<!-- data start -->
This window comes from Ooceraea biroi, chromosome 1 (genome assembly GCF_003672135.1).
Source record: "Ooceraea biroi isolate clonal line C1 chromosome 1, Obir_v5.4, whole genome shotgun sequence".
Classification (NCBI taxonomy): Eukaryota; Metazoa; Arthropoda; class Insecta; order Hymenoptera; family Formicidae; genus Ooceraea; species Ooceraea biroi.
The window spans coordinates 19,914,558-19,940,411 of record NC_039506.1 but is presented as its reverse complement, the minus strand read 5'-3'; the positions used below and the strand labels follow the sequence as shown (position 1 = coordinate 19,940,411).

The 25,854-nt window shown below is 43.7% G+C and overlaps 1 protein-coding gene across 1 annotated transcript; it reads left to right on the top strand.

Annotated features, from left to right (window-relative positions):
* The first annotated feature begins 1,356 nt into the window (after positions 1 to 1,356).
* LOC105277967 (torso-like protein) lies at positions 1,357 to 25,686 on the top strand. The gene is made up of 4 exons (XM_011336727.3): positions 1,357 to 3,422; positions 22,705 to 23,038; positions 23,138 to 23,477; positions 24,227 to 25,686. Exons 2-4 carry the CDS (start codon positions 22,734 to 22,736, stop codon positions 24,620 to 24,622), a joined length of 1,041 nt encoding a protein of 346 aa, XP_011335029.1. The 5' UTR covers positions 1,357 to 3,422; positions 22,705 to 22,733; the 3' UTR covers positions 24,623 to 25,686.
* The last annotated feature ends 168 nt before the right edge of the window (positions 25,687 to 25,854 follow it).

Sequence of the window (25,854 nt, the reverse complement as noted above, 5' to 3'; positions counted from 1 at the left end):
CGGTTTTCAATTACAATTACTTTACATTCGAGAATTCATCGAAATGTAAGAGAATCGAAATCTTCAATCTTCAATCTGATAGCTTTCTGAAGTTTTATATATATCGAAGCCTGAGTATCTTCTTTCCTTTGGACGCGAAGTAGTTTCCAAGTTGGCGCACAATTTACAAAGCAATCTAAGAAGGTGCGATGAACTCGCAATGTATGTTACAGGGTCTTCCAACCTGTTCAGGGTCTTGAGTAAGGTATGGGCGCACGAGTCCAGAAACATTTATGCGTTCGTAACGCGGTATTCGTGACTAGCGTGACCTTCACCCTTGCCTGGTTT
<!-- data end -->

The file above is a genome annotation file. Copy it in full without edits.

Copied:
This window comes from Ooceraea biroi, chromosome 1 (genome assembly GCF_003672135.1).
Source record: "Ooceraea biroi isolate clonal line C1 chromosome 1, Obir_v5.4, whole genome shotgun sequence".
Classification (NCBI taxonomy): Eukaryota; Metazoa; Arthropoda; class Insecta; order Hymenoptera; family Formicidae; genus Ooceraea; species Ooceraea biroi.
The window spans coordinates 19,914,558-19,940,411 of record NC_039506.1 but is presented as its reverse complement, the minus strand read 5'-3'; the positions used below and the strand labels follow the sequence as shown (position 1 = coordinate 19,940,411).

The 25,854-nt window shown below is 43.7% G+C and overlaps 1 protein-coding gene across 1 annotated transcript; it reads left to right on the top strand.

Annotated features, from left to right (window-relative positions):
* The first annotated feature begins 1,356 nt into the window (after positions 1 to 1,356).
* LOC105277967 (torso-like protein) lies at positions 1,357 to 25,686 on the top strand. The gene is made up of 4 exons (XM_011336727.3): positions 1,357 to 3,422; positions 22,705 to 23,038; positions 23,138 to 23,477; positions 24,227 to 25,686. Exons 2-4 carry the CDS (start codon positions 22,734 to 22,736, stop codon positions 24,620 to 24,622), a joined length of 1,041 nt encoding a protein of 346 aa, XP_011335029.1. The 5' UTR covers positions 1,357 to 3,422; positions 22,705 to 22,733; the 3' UTR covers positions 24,623 to 25,686.
* The last annotated feature ends 168 nt before the right edge of the window (positions 25,687 to 25,854 follow it).

Sequence of the window (25,854 nt, the reverse complement as noted above, 5' to 3'; positions counted from 1 at the left end):
CGGTTTTCAATTACAATTACTTTACATTCGAGAATTCATCGAAATGTAAGAGAATCGAAATCTTCAATCTTCAATCTGATAGCTTTCTGAAGTTTTATATATATCGAAGCCTGAGTATCTTCTTTCCTTTGGACGCGAAGTAGTTTCCAAGTTGGCGCACAATTTACAAAGCAATCTAAGAAGGTGCGATGAACTCGCAATGTATGTTACAGGGTCTTCCAACCTGTTCAGGGTCTTGAGTAAGGTATGGGCGCACGAGTCCAGAAACATTTATGCGTTCGTAACGCGGTATTCGTGACTAGCGTGACCTTCACCCTTGCCTGGTTT